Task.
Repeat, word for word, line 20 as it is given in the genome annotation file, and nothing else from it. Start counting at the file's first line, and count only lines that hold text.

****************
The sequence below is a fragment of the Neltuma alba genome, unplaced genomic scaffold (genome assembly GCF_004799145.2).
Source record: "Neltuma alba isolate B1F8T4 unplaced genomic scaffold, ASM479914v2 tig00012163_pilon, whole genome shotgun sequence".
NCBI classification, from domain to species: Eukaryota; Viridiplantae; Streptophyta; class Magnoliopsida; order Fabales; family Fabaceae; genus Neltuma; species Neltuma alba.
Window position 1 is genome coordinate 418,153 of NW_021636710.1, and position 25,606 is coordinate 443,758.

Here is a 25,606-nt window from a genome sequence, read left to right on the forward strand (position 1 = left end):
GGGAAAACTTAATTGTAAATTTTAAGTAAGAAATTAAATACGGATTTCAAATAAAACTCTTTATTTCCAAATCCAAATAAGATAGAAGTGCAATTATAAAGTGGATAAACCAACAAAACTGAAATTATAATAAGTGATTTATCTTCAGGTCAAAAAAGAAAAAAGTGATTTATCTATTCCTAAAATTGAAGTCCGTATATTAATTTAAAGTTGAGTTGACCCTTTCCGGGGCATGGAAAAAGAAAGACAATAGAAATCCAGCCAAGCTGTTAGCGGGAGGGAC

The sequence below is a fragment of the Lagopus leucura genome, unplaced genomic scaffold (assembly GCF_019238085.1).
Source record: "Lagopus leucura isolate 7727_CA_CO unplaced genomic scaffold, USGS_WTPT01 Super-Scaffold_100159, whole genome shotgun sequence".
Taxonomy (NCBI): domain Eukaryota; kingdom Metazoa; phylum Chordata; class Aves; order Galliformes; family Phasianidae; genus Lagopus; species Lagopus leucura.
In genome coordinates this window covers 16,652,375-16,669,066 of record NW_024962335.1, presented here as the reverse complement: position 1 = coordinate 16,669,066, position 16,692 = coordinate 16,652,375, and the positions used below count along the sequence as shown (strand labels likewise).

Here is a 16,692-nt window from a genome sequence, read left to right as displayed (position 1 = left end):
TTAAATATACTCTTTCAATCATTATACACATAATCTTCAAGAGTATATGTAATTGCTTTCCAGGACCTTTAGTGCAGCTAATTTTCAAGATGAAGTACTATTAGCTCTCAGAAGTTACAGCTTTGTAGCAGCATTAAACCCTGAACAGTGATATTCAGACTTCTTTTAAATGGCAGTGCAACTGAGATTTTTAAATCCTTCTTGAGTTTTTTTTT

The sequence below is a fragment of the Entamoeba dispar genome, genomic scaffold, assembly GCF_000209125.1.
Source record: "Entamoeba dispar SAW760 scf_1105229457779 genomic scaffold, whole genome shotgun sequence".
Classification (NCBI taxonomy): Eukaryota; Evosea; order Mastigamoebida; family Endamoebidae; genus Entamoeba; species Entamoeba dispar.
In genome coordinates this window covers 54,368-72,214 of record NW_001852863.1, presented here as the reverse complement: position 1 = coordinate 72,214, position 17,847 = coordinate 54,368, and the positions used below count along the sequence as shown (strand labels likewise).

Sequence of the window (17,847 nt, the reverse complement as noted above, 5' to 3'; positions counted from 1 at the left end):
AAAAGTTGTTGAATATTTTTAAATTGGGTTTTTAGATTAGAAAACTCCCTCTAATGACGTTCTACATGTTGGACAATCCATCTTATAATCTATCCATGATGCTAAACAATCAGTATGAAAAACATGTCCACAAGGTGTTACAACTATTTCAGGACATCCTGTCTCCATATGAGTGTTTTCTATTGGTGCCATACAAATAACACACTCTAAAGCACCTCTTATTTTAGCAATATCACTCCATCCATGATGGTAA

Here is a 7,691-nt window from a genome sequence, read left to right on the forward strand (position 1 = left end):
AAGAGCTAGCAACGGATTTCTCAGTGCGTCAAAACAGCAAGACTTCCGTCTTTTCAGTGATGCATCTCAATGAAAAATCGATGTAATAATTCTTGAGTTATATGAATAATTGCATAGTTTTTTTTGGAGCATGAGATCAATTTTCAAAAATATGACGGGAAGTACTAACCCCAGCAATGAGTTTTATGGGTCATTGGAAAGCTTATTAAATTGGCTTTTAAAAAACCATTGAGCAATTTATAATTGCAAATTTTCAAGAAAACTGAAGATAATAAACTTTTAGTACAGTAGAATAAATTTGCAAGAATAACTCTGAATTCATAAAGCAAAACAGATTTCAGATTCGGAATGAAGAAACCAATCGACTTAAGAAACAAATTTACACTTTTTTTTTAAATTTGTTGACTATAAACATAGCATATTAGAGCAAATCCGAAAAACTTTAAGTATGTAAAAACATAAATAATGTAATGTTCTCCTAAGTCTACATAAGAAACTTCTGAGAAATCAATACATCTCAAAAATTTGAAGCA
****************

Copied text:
AAGAGCTAGCAACGGATTTCTCAGTGCGTCAAAACAGCAAGACTTCCGTCTTTTCAGTGATGCATCTCAATGAAAAATCGATGTAATAATTCTTGAGTTATATGAATAATTGCATAGTTTTTTTTGGAGCATGAGATCAATTTTCAAAAATATGACGGGAAGTACTAACCCCAGCAATGAGTTTTATGGGTCATTGGAAAGCTTATTAAATTGGCTTTTAAAAAACCATTGAGCAATTTATAATTGCAAATTTTCAAGAAAACTGAAGATAATAAACTTTTAGTACAGTAGAATAAATTTGCAAGAATAACTCTGAATTCATAAAGCAAAACAGATTTCAGATTCGGAATGAAGAAACCAATCGACTTAAGAAACAAATTTACACTTTTTTTTTAAATTTGTTGACTATAAACATAGCATATTAGAGCAAATCCGAAAAACTTTAAGTATGTAAAAACATAAATAATGTAATGTTCTCCTAAGTCTACATAAGAAACTTCTGAGAAATCAATACATCTCAAAAATTTGAAGCA